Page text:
Operating Lifetimes

Operating lifetimes of the Swiss nuclear power plants

According to Swiss nuclear energy legislation, a power plant today can remain in operation as long as it fulfils the legal safety requirements. A restriction of the operating lifetime is not foreseen.

The plant operator is responsible for the safety of the facility. The Swiss Federal Nuclear Safety Inspectorate (ENSI) monitors the plants and ensures that the operators observe all the legally prescribed safety requirements. If there are doubts regarding safety, ENSI can, at any time, order a temporary shutdown and the power plant would have to be removed from the grid until any defects have been remedied.

Current practice: a story of success

The safety standards for the Swiss nuclear power plants are amongst the highest in the world. The current practice of ongoing retrofitting has led to a highly developed safety culture which is also reflected in the low susceptibility of the Swiss power plants to accidents and their high level of availability compared to the international situation.

As part of the European stress tests, the Swiss plants were assigned a very high level of safety and ENSI also repeatedly attested to the safety of the plants. ENSI did, however, identify some upgrades that would have the effect of further increasing the safety margins. Irrespective of their age, the Swiss plants should remain first class in terms of safety at all times and continue to make a significant contribution to the electricity needs of Switzerland with clean base load energy.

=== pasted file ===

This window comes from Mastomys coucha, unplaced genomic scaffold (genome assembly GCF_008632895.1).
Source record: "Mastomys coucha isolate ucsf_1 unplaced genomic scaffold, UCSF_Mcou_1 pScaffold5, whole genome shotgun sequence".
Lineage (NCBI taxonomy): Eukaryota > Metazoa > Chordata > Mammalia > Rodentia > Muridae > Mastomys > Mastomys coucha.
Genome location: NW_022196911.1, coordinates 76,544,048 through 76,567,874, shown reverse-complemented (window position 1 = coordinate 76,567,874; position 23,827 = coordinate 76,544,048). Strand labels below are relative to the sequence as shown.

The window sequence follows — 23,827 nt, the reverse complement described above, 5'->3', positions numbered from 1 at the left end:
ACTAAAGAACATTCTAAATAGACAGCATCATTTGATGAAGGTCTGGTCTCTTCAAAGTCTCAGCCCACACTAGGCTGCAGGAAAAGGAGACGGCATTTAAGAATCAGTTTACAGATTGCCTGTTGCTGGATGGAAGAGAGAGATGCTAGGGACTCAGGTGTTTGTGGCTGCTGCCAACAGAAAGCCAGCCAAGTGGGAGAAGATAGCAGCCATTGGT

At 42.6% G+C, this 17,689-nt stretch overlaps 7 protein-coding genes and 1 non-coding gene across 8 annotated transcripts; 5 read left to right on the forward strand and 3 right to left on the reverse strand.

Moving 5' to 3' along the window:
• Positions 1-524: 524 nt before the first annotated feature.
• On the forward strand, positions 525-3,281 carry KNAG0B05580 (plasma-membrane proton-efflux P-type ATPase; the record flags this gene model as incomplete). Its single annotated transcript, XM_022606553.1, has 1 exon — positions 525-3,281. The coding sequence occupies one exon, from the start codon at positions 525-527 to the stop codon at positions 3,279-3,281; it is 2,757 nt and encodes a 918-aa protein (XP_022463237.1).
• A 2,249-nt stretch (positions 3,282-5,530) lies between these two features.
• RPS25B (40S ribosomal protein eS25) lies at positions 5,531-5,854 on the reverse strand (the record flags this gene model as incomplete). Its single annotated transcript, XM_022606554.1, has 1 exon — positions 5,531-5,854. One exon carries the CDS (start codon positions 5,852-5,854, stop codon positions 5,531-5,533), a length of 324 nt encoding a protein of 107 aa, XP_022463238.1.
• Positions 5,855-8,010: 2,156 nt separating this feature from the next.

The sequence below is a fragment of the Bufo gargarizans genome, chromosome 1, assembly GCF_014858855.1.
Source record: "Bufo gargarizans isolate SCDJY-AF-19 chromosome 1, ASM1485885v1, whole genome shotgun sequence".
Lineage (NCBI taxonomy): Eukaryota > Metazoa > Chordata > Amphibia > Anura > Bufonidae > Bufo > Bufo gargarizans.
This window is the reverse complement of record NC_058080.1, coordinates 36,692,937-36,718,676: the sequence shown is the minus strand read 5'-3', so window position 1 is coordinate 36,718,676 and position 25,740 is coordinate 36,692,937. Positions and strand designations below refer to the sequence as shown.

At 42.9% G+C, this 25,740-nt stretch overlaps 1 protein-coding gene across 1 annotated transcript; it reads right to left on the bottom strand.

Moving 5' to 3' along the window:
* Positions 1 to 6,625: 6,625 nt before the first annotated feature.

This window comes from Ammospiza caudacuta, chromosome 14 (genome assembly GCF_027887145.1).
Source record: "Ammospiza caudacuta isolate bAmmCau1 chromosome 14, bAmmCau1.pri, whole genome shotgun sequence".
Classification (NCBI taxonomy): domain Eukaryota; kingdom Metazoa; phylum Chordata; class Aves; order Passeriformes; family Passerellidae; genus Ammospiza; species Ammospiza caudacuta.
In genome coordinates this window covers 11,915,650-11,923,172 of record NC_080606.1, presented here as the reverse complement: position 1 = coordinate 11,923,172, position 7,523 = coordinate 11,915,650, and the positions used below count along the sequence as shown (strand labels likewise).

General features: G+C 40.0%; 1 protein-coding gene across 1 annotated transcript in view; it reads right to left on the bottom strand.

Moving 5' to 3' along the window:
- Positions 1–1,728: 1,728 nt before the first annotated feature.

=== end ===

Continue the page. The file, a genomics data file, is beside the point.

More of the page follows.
A proven success formula

Despite the high levels of safety, the operating lifetimes of the power plants have increasingly become a topic of discussion in political circles. Opponents call for an accelerated phase-out of nuclear energy and forced advancement of renewable energy sources, in the belief that this will provide more safety. Other circles react to political pressure in calling for at least a restriction of the operating lifetimes.

However, there is no convincing reason for changing current practice. Deviation from the present strategy would not bring any benefit in terms of safety, but could have the effect of compromising the security of supply. ENSI also considers it unnecessary to restrict the operating lifetimes. As long as the safety requirements are fulfilled to its satisfaction, then shutting down a power plant remains a purely business decision on the part of the NPP owner or operator, that is to say mostly the Cantons.

The Swiss nuclear power plants will thus continue to operate as long as they are safe, but also for as long as operation is financially worthwhile for the operators.